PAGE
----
The concert experience: how we form connections through live music
MU students and professors discuss the impact of live music and their hopes for concert-goers in the future.
Feb. 18, 2021
Human connection can be found through spending quality time with loved ones, forming meaningful relationships with others, and for some, listening to music. Since these connections are lacking for some throughout the past year, many are yearning for any form of interaction — especially the kind found at a live concert.
At first glance, the chaotic scene of a crowded music venue can be intimidating, but the experience appears to have a hold on people from all backgrounds. The universal art form possesses much power over its respective listeners, who can connect with complete strangers on a vulnerable level, Amy Knopps, a music professor and band director at MU, said.
“Music is the expression of the human condition,” Knopps said. “We connect with the performer, our fellow listeners and enjoy the energy.”
The element of surprise comes into play as well.
“No performances are perfect nor the same. Often the performer will feed off the energy of the listener, which only elevates the performance,” Knopps said.
This not only creates an engaging set for listeners but also builds a bond between the performers and their audience as they sense the emotions and deeper meanings that the performer conveys.
“Seeing my favorite artists perform live brings them to life,” MU sophomore Karsen Erickson Idelman said. “I feel much closer to [the artist] after sharing an experience with them.”
The deeper connections felt by most attendees may have deeper roots. According to a study from Frontiers in Psychology, as adults move synchronously to the beat of music, they are apt to remember more about each other and have greater levels of trust, cooperation and fondness than after moving asynchronously.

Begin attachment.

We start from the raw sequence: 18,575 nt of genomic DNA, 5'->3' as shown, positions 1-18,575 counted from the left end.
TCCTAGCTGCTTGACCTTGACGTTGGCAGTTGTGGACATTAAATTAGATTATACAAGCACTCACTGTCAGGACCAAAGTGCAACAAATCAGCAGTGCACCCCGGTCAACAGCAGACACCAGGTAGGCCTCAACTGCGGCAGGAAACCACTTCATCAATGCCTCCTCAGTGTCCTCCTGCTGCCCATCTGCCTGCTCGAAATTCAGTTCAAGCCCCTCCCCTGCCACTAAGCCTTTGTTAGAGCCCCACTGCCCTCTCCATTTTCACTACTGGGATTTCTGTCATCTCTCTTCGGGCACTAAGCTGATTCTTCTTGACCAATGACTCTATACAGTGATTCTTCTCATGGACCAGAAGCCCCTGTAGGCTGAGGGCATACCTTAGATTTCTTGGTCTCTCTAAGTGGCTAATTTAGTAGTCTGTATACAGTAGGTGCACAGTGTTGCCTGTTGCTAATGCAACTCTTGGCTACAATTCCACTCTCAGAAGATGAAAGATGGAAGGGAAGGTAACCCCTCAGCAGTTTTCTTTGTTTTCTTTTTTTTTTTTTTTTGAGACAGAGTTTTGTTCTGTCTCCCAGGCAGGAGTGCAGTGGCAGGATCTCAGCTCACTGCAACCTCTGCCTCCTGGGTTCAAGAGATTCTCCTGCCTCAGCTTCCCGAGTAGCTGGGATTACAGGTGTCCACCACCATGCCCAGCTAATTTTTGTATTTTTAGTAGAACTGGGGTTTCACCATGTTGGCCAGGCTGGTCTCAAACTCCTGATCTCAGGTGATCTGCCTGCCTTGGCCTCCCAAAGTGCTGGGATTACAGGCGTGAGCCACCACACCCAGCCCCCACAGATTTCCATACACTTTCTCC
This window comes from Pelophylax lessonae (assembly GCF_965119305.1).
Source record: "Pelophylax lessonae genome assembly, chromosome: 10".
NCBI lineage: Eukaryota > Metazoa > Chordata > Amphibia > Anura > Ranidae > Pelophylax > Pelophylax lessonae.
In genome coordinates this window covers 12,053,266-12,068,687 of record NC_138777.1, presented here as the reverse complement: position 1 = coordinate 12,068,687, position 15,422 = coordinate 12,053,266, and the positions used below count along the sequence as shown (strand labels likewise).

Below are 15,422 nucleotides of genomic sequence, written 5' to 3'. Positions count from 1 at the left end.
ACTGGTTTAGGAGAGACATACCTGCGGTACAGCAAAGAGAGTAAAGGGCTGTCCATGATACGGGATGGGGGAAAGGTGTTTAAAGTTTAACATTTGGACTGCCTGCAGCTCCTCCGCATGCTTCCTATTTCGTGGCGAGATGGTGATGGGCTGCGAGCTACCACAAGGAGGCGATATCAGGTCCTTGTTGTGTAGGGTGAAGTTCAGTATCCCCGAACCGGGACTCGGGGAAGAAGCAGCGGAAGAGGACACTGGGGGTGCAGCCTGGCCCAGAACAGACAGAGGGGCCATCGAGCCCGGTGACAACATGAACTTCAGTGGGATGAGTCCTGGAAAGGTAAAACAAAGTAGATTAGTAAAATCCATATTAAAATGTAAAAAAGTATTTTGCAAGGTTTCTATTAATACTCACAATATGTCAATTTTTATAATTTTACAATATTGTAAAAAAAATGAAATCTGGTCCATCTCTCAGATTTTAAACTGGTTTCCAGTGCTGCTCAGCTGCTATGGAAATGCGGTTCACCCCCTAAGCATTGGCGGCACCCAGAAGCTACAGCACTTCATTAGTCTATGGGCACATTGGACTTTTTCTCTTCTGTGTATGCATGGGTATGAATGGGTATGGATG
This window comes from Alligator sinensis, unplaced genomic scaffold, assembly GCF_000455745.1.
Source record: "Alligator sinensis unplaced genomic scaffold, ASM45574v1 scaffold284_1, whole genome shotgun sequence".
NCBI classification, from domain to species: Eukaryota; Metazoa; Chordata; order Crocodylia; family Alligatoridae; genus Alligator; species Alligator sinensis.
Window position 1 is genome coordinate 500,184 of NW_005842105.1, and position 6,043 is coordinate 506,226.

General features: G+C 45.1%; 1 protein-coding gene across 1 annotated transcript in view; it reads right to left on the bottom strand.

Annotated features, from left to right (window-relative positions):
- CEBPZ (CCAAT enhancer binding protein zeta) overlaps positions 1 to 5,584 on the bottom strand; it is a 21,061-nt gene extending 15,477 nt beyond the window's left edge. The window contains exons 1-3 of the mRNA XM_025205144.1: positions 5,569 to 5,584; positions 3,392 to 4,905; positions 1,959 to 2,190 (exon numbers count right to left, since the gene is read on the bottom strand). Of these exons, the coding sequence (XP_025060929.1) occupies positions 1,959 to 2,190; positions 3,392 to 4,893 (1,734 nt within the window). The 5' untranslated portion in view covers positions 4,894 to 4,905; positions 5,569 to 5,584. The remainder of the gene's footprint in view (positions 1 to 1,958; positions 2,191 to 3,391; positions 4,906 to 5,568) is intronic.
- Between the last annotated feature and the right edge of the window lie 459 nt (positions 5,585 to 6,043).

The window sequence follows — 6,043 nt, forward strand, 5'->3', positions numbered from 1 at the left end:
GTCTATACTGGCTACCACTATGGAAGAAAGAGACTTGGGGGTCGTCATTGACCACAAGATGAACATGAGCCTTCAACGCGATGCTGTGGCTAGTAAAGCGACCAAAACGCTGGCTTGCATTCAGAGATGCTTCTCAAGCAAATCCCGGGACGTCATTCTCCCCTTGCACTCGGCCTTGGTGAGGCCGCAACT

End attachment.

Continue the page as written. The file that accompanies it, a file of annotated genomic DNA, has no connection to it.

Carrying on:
A crowded music hall also houses a very intimate experience between fellow audience members.
“There is a shared understanding between us because we have all been affected by the performer in some way,” Idelman said.
For some, the unique experience can not be replicated on a screen in the comfort of a living room with social distancing protocols. Many are seeking safe alternatives, such as rewatching archives of live performances and finding the experience to be underwhelming or simply not the same.
“I believe that music is something that people do; an activity as opposed to an artifact,” Assistant Band Director Christian Noon said. “When people attend live performances, they become as much a part of the activity of music as the performers on the stage.”
According to Frontiers in Psychology, when the sound is stripped down to solely the recording, the piece exhibits less meaning to the listener.
The concert experience is about more than just creating human connection, it is also about reflecting inward and uncovering a deeper understanding of the self.
“The exchange of energy and feedback between performer and audience creates the atmosphere where people can feel deeply connected with themselves,” Noon said.
Music can act as a mediator between self and emotions and even helps individuals overcome their struggles. According to the Frontiers in Psychology study, the therapeutic process is validated by attending a live concert, which is also proven to reduce stress hormones and protect against cognitive decline among attendees.
Despite the pandemic, many still possess hope for normalcy in the future and the continuation of live concerts in order to create and deepen human connection.
“I think it will be a joy that will be more deeply felt than in pre-pandemic music performances,” Noon said. “I think a lot of good can come from that.”
Edited by Angelina Edwards | firstname.lastname@example.org